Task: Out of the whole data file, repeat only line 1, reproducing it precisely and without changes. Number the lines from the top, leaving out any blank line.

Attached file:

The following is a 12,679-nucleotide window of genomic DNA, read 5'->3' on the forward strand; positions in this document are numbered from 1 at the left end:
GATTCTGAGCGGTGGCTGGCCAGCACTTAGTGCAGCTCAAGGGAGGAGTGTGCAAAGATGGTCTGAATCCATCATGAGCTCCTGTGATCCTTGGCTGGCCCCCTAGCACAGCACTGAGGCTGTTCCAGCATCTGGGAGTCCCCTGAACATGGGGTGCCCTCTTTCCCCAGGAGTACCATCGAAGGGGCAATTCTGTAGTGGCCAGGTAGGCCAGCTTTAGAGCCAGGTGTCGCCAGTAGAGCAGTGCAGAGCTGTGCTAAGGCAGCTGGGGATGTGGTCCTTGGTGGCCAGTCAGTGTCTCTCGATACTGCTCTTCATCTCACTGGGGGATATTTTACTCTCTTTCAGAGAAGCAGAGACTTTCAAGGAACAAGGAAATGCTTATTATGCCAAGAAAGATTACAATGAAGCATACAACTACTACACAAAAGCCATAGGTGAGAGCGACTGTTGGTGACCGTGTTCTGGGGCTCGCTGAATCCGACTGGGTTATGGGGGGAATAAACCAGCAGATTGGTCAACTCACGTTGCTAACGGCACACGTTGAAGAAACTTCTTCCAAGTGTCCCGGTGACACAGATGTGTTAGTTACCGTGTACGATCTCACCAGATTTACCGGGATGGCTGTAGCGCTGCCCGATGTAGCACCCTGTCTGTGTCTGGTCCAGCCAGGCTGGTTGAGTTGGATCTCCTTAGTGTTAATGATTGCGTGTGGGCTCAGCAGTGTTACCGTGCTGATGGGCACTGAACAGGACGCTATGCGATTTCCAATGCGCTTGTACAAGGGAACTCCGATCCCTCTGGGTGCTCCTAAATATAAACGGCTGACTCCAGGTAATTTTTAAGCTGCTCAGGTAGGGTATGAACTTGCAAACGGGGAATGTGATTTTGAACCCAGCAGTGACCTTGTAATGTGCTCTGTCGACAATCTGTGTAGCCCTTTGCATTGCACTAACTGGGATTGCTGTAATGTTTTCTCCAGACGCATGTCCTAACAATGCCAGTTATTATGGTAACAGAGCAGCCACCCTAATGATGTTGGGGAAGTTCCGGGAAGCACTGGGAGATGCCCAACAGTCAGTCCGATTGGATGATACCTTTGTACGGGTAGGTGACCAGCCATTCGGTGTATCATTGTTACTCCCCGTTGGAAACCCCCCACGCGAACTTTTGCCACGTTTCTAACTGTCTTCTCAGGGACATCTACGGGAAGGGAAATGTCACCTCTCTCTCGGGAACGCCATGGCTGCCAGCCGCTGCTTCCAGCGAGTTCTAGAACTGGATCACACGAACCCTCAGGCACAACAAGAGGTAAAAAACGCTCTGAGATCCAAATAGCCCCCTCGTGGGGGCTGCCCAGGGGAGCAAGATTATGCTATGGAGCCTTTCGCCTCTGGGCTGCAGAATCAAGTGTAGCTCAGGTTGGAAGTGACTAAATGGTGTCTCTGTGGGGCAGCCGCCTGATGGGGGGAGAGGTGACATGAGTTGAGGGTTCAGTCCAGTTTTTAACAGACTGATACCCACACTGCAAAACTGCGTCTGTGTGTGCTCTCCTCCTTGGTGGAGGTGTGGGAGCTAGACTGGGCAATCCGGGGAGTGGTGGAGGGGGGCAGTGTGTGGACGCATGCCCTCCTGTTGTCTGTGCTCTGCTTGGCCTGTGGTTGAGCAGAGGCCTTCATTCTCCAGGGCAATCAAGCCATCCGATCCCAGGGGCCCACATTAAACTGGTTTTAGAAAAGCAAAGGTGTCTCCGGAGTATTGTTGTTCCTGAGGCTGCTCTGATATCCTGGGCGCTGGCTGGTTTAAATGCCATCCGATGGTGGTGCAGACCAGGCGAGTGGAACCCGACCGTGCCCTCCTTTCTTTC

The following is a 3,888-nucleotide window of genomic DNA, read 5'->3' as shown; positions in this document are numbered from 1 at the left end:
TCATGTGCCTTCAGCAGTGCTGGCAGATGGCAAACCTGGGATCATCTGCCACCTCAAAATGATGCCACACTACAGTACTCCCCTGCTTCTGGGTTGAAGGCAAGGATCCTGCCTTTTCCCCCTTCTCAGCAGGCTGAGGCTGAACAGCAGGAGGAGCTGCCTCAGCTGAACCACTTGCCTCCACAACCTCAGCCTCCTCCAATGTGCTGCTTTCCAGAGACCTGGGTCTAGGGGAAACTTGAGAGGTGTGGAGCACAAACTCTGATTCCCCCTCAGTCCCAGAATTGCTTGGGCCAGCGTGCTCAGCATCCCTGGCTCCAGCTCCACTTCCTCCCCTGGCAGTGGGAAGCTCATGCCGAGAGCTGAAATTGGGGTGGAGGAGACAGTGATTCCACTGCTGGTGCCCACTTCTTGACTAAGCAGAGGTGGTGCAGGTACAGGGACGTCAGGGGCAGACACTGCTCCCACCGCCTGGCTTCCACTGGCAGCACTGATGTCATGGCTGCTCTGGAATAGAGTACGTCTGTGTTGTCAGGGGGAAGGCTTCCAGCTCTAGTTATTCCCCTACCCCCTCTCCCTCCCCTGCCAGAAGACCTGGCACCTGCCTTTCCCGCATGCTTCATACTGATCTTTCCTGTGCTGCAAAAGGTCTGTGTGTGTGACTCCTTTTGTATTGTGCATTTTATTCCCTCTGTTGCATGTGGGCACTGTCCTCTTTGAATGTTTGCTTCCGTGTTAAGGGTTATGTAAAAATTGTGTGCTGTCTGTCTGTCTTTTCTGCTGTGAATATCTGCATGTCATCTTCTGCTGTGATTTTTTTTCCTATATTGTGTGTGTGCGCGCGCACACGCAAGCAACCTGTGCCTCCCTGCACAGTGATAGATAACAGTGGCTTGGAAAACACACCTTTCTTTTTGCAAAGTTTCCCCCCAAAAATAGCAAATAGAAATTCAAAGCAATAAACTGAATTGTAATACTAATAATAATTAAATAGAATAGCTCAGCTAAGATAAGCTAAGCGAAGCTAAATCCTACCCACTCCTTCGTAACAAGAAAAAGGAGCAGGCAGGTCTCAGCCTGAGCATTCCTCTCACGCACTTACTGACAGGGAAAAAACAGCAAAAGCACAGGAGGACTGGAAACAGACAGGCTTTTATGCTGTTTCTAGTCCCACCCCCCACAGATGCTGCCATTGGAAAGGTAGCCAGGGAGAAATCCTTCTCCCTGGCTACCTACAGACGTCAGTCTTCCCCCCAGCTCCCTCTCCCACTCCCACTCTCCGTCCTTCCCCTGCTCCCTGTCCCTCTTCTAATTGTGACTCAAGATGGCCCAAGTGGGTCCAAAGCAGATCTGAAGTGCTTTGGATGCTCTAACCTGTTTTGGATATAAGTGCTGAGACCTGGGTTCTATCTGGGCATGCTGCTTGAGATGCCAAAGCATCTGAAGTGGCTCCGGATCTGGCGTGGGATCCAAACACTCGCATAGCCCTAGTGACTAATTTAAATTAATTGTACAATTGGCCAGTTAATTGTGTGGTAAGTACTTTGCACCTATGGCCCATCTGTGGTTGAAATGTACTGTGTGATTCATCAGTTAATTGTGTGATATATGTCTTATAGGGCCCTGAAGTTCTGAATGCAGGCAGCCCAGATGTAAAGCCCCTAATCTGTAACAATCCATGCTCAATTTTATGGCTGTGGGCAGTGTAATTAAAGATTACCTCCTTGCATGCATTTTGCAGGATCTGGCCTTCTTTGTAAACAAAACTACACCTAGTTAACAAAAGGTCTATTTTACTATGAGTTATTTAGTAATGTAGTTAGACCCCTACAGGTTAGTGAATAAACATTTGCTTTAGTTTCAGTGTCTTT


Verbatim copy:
The following is a 12,679-nucleotide window of genomic DNA, read 5'->3' on the forward strand; positions in this document are numbered from 1 at the left end: